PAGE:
Actuallty, RTB has been in the south for quite awhile - but we've seen more members joining the club from the very Southern King County and further south than that. About 20% of our team members are living in Puyallup, Bonney Lake, Tacoma, Gig Harbor, and surrounding areas, and it's prompted us to provide better structure and services for team members down there.
One of the great benefits of joining a triathlon team is taking advantage of the partnerships the team has with established businesses that want to support the hard work of our athletes. Sponsors participate in the businesses in a variety of ways - some invest in the team financially while others offer discounts to team members. Either way, the sponsors provide great value and make triathlon a little less expensive for the members. You can find the southern sponsors HERE.
Triathlon Training Camps aren't much different - you pack your gear, drive away, hang out with other campers, and come back wiser, stronger and with new tools. Maybe you have one of the RTB Training Camps in your in your plan this year. You may think the history of RTB Training Camps is a short and insignificant one. In fact, the first RTB camp is one of the milestones in our history.
The Coeur d'Alene Training Camp in 2005 was the first big undertaking for Raise the Bar. Back then I was the only owner and I was full of really great ideas. Ideas come to me like fruit flies to sweet, delicious red wine - sometimes with a similar doomed ending and especially in the early years of RTB before Brad the Business Guru got in my head. In the 10 years since this first camp, I've learned to think through things a bit before I dive in - but dive into this camp I did with ideas way bigger than my unwritten budget.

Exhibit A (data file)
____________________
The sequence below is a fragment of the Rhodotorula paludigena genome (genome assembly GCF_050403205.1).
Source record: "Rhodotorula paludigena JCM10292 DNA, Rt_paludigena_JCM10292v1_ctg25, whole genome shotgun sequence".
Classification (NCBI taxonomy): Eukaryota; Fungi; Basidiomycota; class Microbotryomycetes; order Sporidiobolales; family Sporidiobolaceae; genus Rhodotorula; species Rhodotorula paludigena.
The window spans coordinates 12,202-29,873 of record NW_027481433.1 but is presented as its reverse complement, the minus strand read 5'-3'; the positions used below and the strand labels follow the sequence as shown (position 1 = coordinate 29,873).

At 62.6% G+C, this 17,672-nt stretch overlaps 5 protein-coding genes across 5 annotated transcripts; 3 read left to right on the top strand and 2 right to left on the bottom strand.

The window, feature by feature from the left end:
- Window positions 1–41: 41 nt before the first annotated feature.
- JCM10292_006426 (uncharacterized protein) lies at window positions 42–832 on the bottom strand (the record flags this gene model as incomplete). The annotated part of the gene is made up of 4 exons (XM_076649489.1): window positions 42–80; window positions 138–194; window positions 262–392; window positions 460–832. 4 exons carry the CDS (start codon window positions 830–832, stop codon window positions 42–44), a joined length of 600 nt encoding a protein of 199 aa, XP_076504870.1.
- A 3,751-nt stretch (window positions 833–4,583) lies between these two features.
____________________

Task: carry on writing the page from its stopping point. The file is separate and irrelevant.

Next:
Looking for your own camp experience to get a little wise and stronger?
Find out about Camps Here
What’s your Super Hero Origin story?
Ya’ll are super heroes to me. That’s the way I see it with your feats of strength and willpower wearing tight and brightly colored RTB spandex. I’m a total comic book nerd and I’m just happy to be part of this Super Friends team. We all need an Origin story right? Well fortunately my home Planet didn’t explode nor were my parents offed by the Joker. By comic book standards my story may be boring but I’m guessing some of you may be in this for similar reasons. I just love to compete. I love to improve and to work towards a goal. Head Coach Pete Carol’s mantra is “Always Compete” and I love everything about this. I smile at just the thought of how fast I’d get spit out the back end of the Seahawks ultra competitive system. Just to give it a shot! See most people would think this little day dream is ridiculous and I’m sure they feel the same about trying a triathlon. I learned a long time ago that “Always Compete” freaks some people out. When I was a Kid some people didn’t like to play board games with me because I took it way to serious. I’ve definitely learned to turn it down a few notches but I came by this competitiveness honestly. I grew up in a house with three brother’s and two sisters. Often disputes were settled by a pick-up basketball game or a race of some sort. I always wore shorts and tennis shoes to school because I never knew when the next challenge would come and I wanted to be ready. I’m still haunted by the last time my older brother beat me in a fight turned to race around the block back in the 8th grade. My mom even followed us in the family van just to make sure it didn’t regress back into a fist fight. It still gets me up in the morning to go running sometimes. I know, I’ve got issues.
How did I end up in Triathlon?